• And finally, research to ensure business viability

Being more visual than the tables above, the PM Competency 4×4 Wheel allows for some very nice and easy-to-grasp visualizations when comparing a team member against the requirements of the current position — or against those of the next position when a promotion is under discussion:

  • Utilize a simplified scale, such as
    • 1 = Cannot do
    • 2 = Can do under supervision
    • 3 = Can do independently
    • 4 = Can guide others
  • Rate each of the 16 skills in preparation for the career talk, exactly as described for the PM Role Map above.
  • Display the results on a simple radar plot.

For example, the chart on the right does not depict a personal assessment (for obvious reasons) but instead the potential requirements of Associated PM (APM), PM, and Senior PM (SPM) with growing competence levels.

PM Competency as a radar plot
PM Competency as a radar plot

Thus, gaps and improvement areas of a Product Manager become immediately visible, so that objectives and focus areas for the coming months can be agreed between the Product Manager and her boss.

A Step by Step Guide for Using the Model

Update: Upon popular request, we have decided to not only describe our method here but make a ready-to-use template available for free via this resource page.

To benefit from the model the most, we recommend a quarterly cadence of 1:1 performance review meetings which can be run as follows:

Explain the Model

Specifically when the model is used for the first time, the Product Leader needs to explain its structure and content: What are the skills we aim for in the various dimensions, what do we mean, and how do we assess?

Assess the Status Quo
Let both, the product leader and the individual contributor assess the competency of the Product Manager independently from each other. As a result, each of them will come to the 1:1 performance review with their version of the radar plot sketched above.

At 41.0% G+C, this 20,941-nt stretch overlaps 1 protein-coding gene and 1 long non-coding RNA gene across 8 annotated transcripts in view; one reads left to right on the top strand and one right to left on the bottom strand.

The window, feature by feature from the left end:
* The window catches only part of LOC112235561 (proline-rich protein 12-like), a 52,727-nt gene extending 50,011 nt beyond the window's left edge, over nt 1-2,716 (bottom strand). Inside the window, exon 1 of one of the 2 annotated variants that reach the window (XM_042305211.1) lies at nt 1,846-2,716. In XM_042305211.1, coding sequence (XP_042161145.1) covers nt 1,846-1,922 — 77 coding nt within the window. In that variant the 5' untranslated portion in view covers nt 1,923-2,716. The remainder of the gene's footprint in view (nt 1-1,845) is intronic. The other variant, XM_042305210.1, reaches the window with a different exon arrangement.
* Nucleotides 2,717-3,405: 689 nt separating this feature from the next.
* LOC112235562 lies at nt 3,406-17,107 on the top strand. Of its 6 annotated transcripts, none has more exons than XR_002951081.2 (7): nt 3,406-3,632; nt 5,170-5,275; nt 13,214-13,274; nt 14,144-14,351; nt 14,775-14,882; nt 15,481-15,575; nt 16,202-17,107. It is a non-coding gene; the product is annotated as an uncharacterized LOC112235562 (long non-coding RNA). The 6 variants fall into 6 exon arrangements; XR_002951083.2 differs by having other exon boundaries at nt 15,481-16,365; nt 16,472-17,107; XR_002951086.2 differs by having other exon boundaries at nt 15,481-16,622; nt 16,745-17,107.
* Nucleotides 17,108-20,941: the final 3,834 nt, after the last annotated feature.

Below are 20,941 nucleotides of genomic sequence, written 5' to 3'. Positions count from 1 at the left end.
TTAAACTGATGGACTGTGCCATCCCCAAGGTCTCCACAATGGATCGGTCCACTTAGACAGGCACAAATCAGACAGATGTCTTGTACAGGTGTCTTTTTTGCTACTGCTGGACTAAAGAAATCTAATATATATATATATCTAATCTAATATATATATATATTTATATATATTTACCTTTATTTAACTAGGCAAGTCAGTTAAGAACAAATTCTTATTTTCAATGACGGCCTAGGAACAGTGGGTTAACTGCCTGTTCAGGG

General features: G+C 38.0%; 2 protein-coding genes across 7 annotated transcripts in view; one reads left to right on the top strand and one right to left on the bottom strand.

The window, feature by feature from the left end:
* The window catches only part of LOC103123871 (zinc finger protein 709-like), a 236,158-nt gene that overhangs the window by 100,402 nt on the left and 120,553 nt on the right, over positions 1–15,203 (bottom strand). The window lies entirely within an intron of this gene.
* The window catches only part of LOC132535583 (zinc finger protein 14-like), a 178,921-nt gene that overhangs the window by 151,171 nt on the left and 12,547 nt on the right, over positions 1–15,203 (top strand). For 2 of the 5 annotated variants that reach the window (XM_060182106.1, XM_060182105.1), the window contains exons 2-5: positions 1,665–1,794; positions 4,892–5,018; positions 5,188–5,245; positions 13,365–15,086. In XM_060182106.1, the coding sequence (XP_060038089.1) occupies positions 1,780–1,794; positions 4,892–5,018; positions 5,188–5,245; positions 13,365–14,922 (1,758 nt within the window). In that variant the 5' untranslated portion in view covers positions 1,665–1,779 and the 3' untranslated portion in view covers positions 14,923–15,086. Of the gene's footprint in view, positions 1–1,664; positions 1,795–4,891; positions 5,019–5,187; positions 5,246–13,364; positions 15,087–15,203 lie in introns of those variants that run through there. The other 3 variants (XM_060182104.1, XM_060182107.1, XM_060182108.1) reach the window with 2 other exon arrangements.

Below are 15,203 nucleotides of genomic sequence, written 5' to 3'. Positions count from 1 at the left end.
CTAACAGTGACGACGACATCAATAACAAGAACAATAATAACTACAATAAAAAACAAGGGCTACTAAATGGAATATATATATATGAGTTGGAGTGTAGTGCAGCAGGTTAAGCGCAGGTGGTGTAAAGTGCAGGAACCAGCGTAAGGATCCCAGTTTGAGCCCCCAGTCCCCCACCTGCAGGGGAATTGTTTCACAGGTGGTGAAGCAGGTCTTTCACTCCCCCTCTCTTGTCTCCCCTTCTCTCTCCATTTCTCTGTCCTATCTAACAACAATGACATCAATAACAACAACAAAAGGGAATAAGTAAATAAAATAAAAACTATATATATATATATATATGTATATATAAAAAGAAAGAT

Discuss and align
During a 1:1, review both assessments, discuss, and align. It is crucial that you block sufficient time for that. This is not a quick 30-minute weekly. According to our experience when running these 1:1 ca. quarterly, you might need 2 – 3 hours for it.
Watch out for Discrepancies

When discussing, specifically watch out for areas where both parties disagree significantly. Do not get obsessed about nuances but when the Product Manager believes she can work on a task completely independently while the Product Leader sees the need for constant supervision – then you have a mismatch. (By the way, also the other way around when the Product Manager does a great job but shows a lot of self-doubts.)

Detect Gaps toward Next Step
Thinking about the next career steps of the Product Manager, look for gaps. Here the radar plot comes in handy as it often displays that gap in a highly visual manner.
Select a Focus Area
Rome wasn’t built in a day. So, select some areas to focus on in the coming period. If that is a period of just a few months, don’t set goals too high but remain realistic. We have made good experiences focusing on one quadrant of the 4×4 wheel.
Agree on SMART Goals

Finally, for these focus topics, define SMART goals so that when you meet again in a few weeks or months, you can track progress.

Further Reading

Product Strategy Canvas

Coaching Tools - The Assessment

This article discusses the technique that Marty Cagan use and advocate for assessing a product manager. It is the foundation for then coaching the person to success.

Marty Cagan | SVPG
Product Strategy Canvas

PMWheel Framework

You are managing product people and are searching for a framework that helps you fostering career conversations with your product managers and assessing your product people in a structured way.

Petra Wille | Strong Product People
Product Strategy Canvas

What’s Your Shape?

A Product Manager’s Guide to Growing Yourself and Your Team

Shaun Russel

Product Self Assessment

A self-assessment tool for Product Owners and Product Managers.

Shaun Russel | Google Doc